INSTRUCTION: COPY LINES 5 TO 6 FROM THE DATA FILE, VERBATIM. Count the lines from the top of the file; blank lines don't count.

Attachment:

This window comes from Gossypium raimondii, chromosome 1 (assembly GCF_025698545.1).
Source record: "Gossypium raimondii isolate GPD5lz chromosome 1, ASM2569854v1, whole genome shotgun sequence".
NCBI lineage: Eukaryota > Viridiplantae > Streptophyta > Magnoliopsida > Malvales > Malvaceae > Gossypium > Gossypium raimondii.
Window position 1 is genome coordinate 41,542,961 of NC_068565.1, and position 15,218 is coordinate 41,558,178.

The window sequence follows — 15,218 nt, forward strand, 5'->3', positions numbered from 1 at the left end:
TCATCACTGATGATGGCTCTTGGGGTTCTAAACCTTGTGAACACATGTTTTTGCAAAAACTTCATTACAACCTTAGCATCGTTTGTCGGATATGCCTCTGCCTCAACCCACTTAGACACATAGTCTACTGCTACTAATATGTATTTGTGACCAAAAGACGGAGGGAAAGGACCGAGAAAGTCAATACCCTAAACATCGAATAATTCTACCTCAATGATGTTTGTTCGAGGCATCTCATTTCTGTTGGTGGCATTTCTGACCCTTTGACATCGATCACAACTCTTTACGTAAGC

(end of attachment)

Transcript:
The window sequence follows — 15,218 nt, forward strand, 5'->3', positions numbered from 1 at the left end:
TCATCACTGATGATGGCTCTTGGGGTTCTAAACCTTGTGAACACATGTTTTTGCAAAAACTTCATTACAACCTTAGCATCGTTTGTCGGATATGCCTCTGCCTCAACCCACTTAGACACATAGTCTACTGCTACTAATATGTATTTGTGACCAAAAGACGGAGGGAAAGGACCGAGAAAGTCAATACCCTAAACATCGAATAATTCTACCTCAATGATGTTTGTTCGAGGCATCTCATTTCTGTTGGTGGCATTTCTGACCCTTTGACATCGATCACAACTCTTTACGTAAGC